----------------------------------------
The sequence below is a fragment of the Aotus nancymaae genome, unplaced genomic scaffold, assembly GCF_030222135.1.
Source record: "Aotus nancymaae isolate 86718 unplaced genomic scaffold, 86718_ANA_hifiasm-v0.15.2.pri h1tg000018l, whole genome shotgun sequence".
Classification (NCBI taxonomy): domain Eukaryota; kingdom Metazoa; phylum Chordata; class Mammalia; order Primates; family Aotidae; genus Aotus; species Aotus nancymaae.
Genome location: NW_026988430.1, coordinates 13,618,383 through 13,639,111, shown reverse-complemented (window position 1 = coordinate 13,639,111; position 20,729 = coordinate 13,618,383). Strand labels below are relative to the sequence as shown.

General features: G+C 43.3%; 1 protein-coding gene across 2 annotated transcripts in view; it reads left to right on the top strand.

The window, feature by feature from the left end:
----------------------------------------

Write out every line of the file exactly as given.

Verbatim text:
The sequence below is a fragment of the Aotus nancymaae genome, unplaced genomic scaffold, assembly GCF_030222135.1.
Source record: "Aotus nancymaae isolate 86718 unplaced genomic scaffold, 86718_ANA_hifiasm-v0.15.2.pri h1tg000018l, whole genome shotgun sequence".
Classification (NCBI taxonomy): domain Eukaryota; kingdom Metazoa; phylum Chordata; class Mammalia; order Primates; family Aotidae; genus Aotus; species Aotus nancymaae.
Genome location: NW_026988430.1, coordinates 13,618,383 through 13,639,111, shown reverse-complemented (window position 1 = coordinate 13,639,111; position 20,729 = coordinate 13,618,383). Strand labels below are relative to the sequence as shown.

General features: G+C 43.3%; 1 protein-coding gene across 2 annotated transcripts in view; it reads left to right on the top strand.

The window, feature by feature from the left end: